This custom dates back to the time when churches had earthen floors which were covered in rushes. Each year the old rushes were cleared out and new ones laid down. Of course, nowadays that isn’t necessary since church floors started to be flagged with stone by the 19th century. However, ‘Rushbearing’ processions are still held in several places in North West England, including Ambleside and Grasmere. Rushes are made into crosses and other designs, or carried as sprays by children. In Grasmere, six school girls are chosen to carry a linen sheet decorated with rushes. The procession through the town is led by the clergy and culminates in a service at the church.
Fell runningNo-one knows when this tradition started, but it was taking place at Grasmere Sports as early as 1850. Contestants run up a hillside to a flag at the top and then back down again. The winner is, of course, greeted with cheers and applause. Fell races take place in different parts of the Lake District. Borrowdale’s 17-mile race is probably one of the most challenging. Gramere’s race is part of the annual sports in the village, held every August. The runners set off from the sports field and climb to the top of Butter Cragand back, a distance of 1.5 miles to a height of about 900 feet. The fastest runner can complete the fell-run (and back again) in just over 12 minutes (makes me feel exhausted just thinking about it!).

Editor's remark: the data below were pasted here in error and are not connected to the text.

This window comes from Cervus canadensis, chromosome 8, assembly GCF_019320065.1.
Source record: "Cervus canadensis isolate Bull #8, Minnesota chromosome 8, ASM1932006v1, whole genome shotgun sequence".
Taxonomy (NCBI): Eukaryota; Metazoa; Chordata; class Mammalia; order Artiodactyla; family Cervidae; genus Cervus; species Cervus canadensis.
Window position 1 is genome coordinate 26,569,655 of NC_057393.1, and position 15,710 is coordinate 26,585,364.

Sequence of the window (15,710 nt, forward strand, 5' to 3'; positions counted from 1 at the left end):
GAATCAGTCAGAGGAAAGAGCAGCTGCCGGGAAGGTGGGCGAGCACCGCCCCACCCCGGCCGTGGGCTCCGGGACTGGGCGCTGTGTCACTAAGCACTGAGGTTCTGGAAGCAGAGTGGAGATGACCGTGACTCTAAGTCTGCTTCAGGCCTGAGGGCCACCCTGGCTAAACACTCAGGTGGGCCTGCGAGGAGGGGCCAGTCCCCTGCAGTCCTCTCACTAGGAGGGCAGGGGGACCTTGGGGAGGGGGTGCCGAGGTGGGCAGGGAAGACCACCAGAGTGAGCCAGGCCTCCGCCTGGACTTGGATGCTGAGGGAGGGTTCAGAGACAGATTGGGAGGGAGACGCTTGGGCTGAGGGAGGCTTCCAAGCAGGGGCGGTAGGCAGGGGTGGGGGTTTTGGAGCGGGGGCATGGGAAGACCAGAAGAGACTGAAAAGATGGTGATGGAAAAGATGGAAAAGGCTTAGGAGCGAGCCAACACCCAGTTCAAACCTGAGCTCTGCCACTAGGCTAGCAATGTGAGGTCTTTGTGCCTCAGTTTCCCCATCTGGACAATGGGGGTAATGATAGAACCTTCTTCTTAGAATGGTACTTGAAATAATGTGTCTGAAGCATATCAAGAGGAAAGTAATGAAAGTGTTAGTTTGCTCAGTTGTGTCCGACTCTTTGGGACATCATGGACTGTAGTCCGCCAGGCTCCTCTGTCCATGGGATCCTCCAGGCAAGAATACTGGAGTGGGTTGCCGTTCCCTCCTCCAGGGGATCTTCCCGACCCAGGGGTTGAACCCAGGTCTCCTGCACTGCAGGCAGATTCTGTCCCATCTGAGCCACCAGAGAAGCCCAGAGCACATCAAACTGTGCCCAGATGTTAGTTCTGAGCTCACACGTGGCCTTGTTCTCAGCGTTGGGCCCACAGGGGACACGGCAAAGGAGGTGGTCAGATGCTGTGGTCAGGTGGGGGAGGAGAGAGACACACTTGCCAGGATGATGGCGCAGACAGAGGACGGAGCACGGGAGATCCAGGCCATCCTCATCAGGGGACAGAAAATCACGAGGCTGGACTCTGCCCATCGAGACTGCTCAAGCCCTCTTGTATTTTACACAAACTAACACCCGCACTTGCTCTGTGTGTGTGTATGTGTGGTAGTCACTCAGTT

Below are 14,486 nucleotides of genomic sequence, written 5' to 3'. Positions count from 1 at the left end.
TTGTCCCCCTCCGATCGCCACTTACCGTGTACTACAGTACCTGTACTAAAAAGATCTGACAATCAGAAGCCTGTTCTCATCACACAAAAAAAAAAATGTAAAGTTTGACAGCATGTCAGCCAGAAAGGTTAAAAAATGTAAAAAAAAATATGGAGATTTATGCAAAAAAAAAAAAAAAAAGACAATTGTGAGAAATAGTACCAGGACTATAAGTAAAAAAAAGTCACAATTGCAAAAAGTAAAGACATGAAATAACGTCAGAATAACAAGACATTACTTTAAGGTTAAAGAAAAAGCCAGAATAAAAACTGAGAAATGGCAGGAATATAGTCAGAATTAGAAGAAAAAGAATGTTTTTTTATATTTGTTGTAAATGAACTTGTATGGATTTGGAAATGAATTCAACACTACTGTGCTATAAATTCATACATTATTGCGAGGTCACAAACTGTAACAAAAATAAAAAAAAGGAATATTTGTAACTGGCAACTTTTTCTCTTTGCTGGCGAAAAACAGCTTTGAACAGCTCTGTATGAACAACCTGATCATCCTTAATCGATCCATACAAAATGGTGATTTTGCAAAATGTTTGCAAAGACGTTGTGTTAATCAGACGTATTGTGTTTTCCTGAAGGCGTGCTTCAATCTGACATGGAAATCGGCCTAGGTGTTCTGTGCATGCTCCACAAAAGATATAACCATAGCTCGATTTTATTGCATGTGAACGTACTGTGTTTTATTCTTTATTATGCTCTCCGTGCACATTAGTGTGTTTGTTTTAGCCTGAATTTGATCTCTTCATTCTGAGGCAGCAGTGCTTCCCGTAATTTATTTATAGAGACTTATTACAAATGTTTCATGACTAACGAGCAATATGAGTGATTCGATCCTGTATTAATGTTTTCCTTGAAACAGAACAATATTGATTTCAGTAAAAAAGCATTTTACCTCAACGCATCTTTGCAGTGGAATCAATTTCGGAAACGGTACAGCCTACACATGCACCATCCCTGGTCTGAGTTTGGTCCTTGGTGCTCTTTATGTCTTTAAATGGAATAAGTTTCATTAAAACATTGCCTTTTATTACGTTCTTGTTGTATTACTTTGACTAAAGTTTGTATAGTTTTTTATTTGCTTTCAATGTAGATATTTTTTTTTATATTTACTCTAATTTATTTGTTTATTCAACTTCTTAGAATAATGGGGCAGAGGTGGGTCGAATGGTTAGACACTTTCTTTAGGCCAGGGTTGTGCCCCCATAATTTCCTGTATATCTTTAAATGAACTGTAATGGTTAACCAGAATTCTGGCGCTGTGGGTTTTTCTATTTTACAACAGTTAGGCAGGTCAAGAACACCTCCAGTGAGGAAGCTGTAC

Cumberland and Westmorland wrestlingThis style of wrestling is said to have evolved from the Viking invaders. The wrestlers begin by standing chest to chest, arms around each other, with their chin on the opponent’s right shoulder. When the umpire gives the signal to start, each tries to unbalance the other with various kinds of throws knows as ‘hipes’ or ‘buttocks.’ If any part of the wrestler touches the floor (apart from his feet), he loses. Wrestlers wear a traditional costume consisting of long johns, with trunks, and an embroidered vest.
Here's one or two Jolly Boys, all of one mind
We've come a Pace-Egging, and hope you'll prove kind
We hope you'll prove kind with your eggs and strong beer
And we'll come no more nigh you until next year.
A ‘gurn’ is a distorted facial expression, and ‘gurning’ contests are a rural English tradition, notably at the Egremont Crab Fair in the northern part of the Lake District where the World Championship takes place. Contestants frame their faces through a horse collar, known as ‘gurnin’ through a braffin’. Evidently, the best ‘gurners’ have no teeth, since this provides greater room to move the jaw upwards. The winner is the person who gets the loudest applause from the audience.